I also noticed, when flipping through the fitting books, that I might benefit from a square shoulder adjustment.  The key indicator of that is gaping at the upper back, so I am trying that out on the S&S pattern as well- I slid the outer edge of the shoulder up about 3/8″.  I couldn’t find clear direction on how much to move it, but I figured that would give me an idea as to how the adjustment plays out in fabric, and I can tweak it later if it looks like the right thing to do.

I’m a little surprised by how similar the patterns turned out- especially since the S&S alteration started with a petite shortened pattern.  The largest difference is the length of the center front fold edge- the S&S is about 2″ shorter.  The side seam edge is about 1″ longer on the S&S pattern, but the side dart is about 1/2″ to 1″ wider.  The lower edge of the S&S pattern is about 1/” to 1″ wider, but the front dart is about 1″ narrower.  The front dart is also about 1″ closer to the center front fold in the S&S pattern.  I intentionally made the front dart point about 1″ shorter because I read somewhere the fuller your bust, the farther the dart points should be from the apex, and the original pattern and Lynda Maynard adjusted pattern seemed a little too close.  The side dart lengths from tip to edge are about the same.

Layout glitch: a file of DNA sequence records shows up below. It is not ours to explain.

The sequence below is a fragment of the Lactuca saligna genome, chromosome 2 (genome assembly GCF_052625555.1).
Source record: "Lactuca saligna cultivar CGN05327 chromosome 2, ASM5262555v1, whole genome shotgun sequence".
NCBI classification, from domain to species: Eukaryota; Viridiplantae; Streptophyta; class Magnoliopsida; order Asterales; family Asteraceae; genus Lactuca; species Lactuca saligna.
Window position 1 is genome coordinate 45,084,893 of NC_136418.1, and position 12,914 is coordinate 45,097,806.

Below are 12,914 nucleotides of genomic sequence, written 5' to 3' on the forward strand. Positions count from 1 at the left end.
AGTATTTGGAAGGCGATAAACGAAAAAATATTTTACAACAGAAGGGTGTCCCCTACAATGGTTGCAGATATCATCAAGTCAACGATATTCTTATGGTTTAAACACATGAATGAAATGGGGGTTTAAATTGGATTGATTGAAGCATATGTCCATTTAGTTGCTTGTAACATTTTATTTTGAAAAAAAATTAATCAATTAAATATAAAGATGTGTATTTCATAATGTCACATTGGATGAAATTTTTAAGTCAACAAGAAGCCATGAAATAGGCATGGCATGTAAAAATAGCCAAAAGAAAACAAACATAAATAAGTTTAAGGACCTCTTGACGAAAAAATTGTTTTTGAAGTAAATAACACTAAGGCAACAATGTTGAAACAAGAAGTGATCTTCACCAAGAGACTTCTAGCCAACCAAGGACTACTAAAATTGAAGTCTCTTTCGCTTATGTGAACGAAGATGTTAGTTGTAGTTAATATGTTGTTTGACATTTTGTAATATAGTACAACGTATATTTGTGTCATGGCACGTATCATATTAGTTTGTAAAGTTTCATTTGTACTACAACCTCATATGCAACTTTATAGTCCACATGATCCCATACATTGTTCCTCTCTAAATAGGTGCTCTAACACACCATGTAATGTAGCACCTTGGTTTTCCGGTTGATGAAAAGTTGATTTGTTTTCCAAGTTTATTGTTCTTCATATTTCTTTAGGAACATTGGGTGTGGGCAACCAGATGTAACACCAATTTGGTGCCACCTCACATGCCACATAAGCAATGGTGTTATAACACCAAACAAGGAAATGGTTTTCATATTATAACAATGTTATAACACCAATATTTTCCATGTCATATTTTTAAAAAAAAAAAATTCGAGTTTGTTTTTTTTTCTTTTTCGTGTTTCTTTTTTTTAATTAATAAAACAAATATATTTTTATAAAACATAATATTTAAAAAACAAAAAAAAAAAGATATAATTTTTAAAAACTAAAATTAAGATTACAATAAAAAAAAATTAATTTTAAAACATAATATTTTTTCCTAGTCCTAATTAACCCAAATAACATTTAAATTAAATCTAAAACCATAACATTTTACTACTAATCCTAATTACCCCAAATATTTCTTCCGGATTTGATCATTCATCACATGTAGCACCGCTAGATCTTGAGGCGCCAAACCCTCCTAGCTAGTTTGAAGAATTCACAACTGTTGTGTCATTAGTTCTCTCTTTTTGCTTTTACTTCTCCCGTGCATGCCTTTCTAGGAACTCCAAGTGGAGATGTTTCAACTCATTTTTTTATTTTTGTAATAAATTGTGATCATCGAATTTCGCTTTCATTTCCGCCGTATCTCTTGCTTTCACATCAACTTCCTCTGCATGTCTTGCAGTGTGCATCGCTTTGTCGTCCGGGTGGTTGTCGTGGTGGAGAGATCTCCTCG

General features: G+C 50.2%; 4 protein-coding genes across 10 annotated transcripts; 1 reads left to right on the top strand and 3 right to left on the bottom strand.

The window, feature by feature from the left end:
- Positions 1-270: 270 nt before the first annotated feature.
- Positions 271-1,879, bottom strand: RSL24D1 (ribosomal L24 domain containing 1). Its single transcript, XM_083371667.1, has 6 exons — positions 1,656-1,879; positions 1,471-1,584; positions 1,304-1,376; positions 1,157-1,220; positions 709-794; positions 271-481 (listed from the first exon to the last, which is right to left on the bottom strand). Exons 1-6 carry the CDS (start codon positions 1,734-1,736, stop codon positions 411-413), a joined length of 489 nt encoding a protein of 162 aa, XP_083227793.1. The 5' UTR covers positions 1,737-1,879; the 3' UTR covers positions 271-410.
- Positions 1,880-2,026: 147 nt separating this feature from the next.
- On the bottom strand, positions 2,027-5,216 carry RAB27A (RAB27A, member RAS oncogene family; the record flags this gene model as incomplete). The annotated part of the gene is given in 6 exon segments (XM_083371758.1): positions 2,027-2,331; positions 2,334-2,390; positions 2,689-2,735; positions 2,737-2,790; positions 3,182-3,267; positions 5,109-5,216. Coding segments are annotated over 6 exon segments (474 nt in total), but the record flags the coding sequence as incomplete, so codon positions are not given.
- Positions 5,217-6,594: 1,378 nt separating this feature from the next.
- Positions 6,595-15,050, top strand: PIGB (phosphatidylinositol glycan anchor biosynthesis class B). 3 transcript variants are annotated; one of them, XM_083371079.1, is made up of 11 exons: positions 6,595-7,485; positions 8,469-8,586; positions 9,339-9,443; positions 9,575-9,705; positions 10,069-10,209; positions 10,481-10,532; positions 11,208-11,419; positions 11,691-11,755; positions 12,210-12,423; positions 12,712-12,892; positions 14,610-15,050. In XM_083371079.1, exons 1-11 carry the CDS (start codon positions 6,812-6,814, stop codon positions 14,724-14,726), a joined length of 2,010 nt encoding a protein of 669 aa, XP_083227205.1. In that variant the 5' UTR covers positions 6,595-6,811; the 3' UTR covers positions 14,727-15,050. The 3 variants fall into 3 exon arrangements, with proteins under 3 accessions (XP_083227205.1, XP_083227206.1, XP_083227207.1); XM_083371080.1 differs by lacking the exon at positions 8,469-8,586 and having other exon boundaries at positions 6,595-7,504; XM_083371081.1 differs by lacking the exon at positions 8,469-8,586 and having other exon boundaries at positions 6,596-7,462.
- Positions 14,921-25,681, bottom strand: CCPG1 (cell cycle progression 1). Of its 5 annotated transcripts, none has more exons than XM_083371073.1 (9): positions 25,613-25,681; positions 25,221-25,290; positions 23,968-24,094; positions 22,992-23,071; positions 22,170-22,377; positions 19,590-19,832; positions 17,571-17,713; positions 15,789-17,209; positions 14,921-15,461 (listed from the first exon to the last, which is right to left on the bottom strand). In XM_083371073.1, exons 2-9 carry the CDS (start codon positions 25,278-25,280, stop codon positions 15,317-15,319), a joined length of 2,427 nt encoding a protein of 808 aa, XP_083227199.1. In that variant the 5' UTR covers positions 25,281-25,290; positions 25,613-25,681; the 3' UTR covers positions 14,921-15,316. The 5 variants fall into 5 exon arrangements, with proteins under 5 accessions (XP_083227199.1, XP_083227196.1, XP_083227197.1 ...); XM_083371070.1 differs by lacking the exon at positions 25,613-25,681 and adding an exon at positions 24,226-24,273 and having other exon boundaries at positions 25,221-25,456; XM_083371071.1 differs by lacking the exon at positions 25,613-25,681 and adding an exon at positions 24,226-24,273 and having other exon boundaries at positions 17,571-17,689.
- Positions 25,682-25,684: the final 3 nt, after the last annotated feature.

I’m going to sew up a muslin of the S&S adjusted pattern tonight.  I’m pretty excited to see how that fit compares to the Lynda Maynard adjusted pattern.

So I’m definitely seeing a light at the end of the tunnel, and know I’m getting closer to wearable.  I even woke up at 4am the other day because my brain had to let me know RIGHTTHISMINUTE that I need to use my pink toile from New Orleans for a Colette Crepe dress (non-sweetheart version).  And later that same day, it suddenly became obvious that my Enterprise fabric needs to be an A-line, non-sweetheart, Sewaholic Cambie, and I’m thinking over a couple of ideas for that.  It’s definitely nice to start having ideas and getting excited about sewing projects again.

12 thoughts on “There’s a light….

  1. You’ll figure out what alterations you need and which ones you can live without. I’m slowly getting to that point. Sewing knits has been a nice way to have something to wear without all the fiddling. Hey, I love your Sewcialist logo! Great colors.